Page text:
# Thread: VCE Maths questions help

1. ## Re: maths questions help

Originally Posted by He-Mann
In my experience, it's either a lack of knowledge in a topic or it requires a whole new perspective on a concept.

Assume that I've understood the question and have enough knowledge in the relevant topics. Then I usually employ a systematic approach described by George Polya in his book How to Solve It:

1. First principle: Understand the problem

2. Second principle: Devise a plan

3. Third principle: Carry out the plan

4. Fourth principle: Review/extend

Works well in my experience when you don't have solutions. But I used to have a habit of checking solutions (given that I had solutions) before giving 100% on it; missed out on mental development here :P
would you check worked solutions or non worked solutions?

2. ## Re: maths questions help

Originally Posted by boredsatan
would you check worked solutions or non worked solutions?
Worked solutions.

3. ## Re: VCE Maths questions help

Is it concerning if I need to use worked solutions to do maths homework? (I have tutor as well)

Bump!!

5. ## Re: VCE Maths questions help

What does the domain R- mean?

6. ## Re: VCE Maths questions help

Originally Posted by boredsatan
What does the domain R- mean?
Probably the negative reals. What was the context?

7. ## Re: VCE Maths questions help

Originally Posted by InteGrand
Probably the negative reals. What was the context?
to sketch the graph of y = 2-x^2, x belongs to R-

8. ## Re: VCE Maths questions help

Originally Posted by boredsatan
to sketch the graph of y = 2-x^2, x belongs to R-
Yeah, so it means sketch it for x < 0.

9. ## Re: VCE Maths questions help

Originally Posted by InteGrand
Yeah, so it means sketch it for x < 0.
so basically sketch just the left hand side of the parabola?

10. ## Re: VCE Maths questions help

Originally Posted by InteGrand
Yeah, so it means sketch it for x < 0.
So R- means <0?

11. ## Re: VCE Maths questions help

Originally Posted by boredsatan
So R- means <0?
Bump!

12. ## Re: VCE Maths questions help

What's the difference between open and closed brackets?

13. ## Re: VCE Maths questions help

Originally Posted by boredsatan
What's the difference between open and closed brackets?
$\noindent For interval notation, an open bracket means you exclude that endpoint and a closed bracket means you include that endpoint. For example, if x is in (3, 4], this means that 3< x \leq 4.$

14. ## Re: VCE Maths questions help

Originally Posted by InteGrand
$\noindent For interval notation, an open bracket means you exclude that endpoint and a closed bracket means you include that endpoint. For example, if x is in (3, 4], this means that 3< x \leq 4.$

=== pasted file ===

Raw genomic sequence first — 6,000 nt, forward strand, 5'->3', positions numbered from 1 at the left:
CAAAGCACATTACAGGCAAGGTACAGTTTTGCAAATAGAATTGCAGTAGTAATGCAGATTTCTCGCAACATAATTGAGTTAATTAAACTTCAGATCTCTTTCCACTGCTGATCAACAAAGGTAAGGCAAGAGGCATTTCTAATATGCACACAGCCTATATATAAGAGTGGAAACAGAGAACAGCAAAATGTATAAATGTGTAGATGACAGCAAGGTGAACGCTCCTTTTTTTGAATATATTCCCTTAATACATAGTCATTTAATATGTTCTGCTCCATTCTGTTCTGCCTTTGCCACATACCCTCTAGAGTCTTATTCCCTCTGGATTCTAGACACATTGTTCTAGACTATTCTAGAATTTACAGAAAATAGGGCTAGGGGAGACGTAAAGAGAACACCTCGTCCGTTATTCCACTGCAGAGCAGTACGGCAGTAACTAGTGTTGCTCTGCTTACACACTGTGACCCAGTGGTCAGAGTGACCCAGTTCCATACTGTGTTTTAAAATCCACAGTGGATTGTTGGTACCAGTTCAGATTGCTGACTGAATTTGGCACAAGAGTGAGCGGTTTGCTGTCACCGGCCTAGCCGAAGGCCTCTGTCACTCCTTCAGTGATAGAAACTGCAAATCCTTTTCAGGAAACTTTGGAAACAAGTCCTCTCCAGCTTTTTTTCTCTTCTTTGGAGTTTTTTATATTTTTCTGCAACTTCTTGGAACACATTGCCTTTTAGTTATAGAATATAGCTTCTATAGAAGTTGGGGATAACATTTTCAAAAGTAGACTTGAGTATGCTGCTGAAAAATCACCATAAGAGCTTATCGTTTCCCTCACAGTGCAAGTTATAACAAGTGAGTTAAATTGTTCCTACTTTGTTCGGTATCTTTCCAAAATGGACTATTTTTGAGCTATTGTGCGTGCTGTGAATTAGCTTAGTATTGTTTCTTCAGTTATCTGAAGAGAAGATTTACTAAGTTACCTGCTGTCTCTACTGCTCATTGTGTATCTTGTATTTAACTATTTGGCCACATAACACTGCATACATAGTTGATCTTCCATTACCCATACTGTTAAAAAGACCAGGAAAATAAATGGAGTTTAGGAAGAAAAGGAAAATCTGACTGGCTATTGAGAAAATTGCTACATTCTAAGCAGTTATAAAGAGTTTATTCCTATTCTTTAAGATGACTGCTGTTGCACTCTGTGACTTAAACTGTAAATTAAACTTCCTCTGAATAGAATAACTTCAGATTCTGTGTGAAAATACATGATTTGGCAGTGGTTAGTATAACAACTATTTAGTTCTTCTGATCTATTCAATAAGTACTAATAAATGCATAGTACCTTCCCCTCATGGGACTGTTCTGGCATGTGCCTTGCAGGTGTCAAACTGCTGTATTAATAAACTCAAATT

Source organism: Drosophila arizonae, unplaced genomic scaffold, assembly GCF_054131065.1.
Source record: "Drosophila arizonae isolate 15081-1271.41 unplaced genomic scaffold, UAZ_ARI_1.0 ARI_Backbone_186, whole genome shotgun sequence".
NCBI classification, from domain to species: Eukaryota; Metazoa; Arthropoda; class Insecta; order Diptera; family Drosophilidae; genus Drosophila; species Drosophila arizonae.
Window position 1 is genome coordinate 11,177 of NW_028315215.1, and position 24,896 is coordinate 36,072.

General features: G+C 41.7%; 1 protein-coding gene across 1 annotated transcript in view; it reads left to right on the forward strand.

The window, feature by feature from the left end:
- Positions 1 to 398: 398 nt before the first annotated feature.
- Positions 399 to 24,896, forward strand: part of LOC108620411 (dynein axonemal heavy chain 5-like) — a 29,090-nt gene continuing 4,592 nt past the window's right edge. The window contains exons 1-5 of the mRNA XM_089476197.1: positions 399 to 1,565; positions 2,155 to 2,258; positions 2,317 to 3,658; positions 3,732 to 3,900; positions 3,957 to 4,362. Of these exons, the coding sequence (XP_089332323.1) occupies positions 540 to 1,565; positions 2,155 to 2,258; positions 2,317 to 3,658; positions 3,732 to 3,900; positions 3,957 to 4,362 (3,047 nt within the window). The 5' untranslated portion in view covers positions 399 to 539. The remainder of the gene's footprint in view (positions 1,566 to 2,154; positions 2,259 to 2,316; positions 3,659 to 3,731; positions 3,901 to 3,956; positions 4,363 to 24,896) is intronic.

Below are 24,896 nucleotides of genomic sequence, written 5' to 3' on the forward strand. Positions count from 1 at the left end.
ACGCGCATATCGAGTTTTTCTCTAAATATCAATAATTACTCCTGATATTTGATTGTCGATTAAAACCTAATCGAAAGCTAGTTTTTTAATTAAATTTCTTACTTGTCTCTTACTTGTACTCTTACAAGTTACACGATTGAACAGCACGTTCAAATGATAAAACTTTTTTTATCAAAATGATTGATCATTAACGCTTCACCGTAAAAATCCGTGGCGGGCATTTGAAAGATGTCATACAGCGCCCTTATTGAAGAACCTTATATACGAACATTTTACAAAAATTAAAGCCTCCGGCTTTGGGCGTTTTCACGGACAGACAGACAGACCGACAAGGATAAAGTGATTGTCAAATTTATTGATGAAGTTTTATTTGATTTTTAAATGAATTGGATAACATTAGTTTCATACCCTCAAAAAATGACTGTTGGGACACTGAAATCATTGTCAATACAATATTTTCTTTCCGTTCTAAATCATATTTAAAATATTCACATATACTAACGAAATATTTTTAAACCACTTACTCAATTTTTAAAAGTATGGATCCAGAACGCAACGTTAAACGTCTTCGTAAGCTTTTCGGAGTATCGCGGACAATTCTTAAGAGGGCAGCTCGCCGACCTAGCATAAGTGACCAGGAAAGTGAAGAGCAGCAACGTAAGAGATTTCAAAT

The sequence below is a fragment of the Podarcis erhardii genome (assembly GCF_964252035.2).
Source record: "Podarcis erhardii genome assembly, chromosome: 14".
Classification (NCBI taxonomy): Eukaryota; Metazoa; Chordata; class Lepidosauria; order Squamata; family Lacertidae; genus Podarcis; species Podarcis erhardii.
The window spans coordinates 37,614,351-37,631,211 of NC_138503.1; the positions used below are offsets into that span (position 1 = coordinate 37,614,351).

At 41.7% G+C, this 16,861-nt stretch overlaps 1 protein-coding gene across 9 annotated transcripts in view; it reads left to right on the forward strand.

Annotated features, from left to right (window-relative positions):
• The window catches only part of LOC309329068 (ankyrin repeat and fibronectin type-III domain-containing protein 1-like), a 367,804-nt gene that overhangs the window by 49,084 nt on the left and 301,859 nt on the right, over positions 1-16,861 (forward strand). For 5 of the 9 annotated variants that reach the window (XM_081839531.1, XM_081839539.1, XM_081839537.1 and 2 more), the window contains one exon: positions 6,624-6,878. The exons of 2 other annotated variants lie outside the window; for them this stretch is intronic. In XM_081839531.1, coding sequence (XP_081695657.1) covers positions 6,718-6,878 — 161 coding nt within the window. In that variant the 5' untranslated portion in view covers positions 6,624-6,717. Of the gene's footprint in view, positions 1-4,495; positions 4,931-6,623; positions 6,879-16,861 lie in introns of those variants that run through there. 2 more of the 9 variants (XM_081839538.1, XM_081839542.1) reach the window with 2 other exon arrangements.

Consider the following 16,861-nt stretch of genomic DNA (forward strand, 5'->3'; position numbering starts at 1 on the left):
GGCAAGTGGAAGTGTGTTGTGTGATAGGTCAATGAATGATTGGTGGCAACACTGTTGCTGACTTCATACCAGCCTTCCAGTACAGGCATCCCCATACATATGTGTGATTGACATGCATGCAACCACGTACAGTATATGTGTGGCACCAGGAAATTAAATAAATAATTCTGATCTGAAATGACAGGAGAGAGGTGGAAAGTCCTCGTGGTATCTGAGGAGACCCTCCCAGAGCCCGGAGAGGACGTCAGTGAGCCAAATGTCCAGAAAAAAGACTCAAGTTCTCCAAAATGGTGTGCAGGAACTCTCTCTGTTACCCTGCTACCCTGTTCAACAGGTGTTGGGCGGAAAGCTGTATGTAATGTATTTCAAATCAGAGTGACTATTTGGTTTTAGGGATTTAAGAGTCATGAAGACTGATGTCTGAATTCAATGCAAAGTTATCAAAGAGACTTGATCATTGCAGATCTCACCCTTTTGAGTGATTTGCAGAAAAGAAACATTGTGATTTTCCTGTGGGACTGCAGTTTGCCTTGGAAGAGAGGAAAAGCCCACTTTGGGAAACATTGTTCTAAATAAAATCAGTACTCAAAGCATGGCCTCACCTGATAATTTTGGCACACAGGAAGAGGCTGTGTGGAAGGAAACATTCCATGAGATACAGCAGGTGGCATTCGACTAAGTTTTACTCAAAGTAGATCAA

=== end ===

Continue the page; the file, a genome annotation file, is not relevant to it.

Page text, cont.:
How about when stating the domain and range. How do you find out if it's open or closed?

15. ## Re: VCE Maths questions help

Originally Posted by boredsatan
How about when stating the domain and range. How do you find out if it's open or closed?
bump!
How do you know weather to state the domain with open or close brackets?

16. ## Re: VCE Maths questions help

Originally Posted by boredsatan
bump!
How do you know weather to state the domain with open or close brackets?
Depends on whether the domain includes the endpoint or not.

17. ## Re: VCE Maths questions help

Originally Posted by InteGrand
Depends on whether the domain includes the endpoint or not.
Some questions ask you to state the domain and range of a graph. How do you know weather to state it as open or closed?

18. ## Re: VCE Maths questions help

Originally Posted by boredsatan
Some questions ask you to state the domain and range of a graph. How do you know weather to state it as open or closed?
If they give you the graph, you can look at it to see if an endpoint is included or not.

19. ## Re: VCE Maths questions help

Originally Posted by InteGrand
If they give you the graph, you can look at it to see if an endpoint is included or not.
So if it was a parabola that had arrows going in each direction would it be infinity and open bracket?

20. ## Re: VCE Maths questions help

Originally Posted by boredsatan
So if it was a parabola that had arrows going in each direction would it be infinity and open bracket?
$\noindent It would be (-\infty, \infty). In other words, \mathbb{R}.$

21. ## Re: VCE Maths questions help

Originally Posted by InteGrand
$\noindent It would be (-\infty, \infty). In other words, \mathbb{R}.$
Is this for the domain or the range?

22. ## Re: VCE Maths questions help

Originally Posted by boredsatan
Is this for the domain or the range?
Domain

23. ## Re: VCE Maths questions help

Originally Posted by InteGrand
Domain
so the range would be (lowest y value, infinity)?

24. ## Re: VCE Maths questions help

What is the domain and range of y = 3/(x+2)^2 + 2?

25. ## Re: VCE Maths questions help

Originally Posted by boredsatan
What is the domain and range of y = 3/(x+2)^2 + 2?
Anyone?

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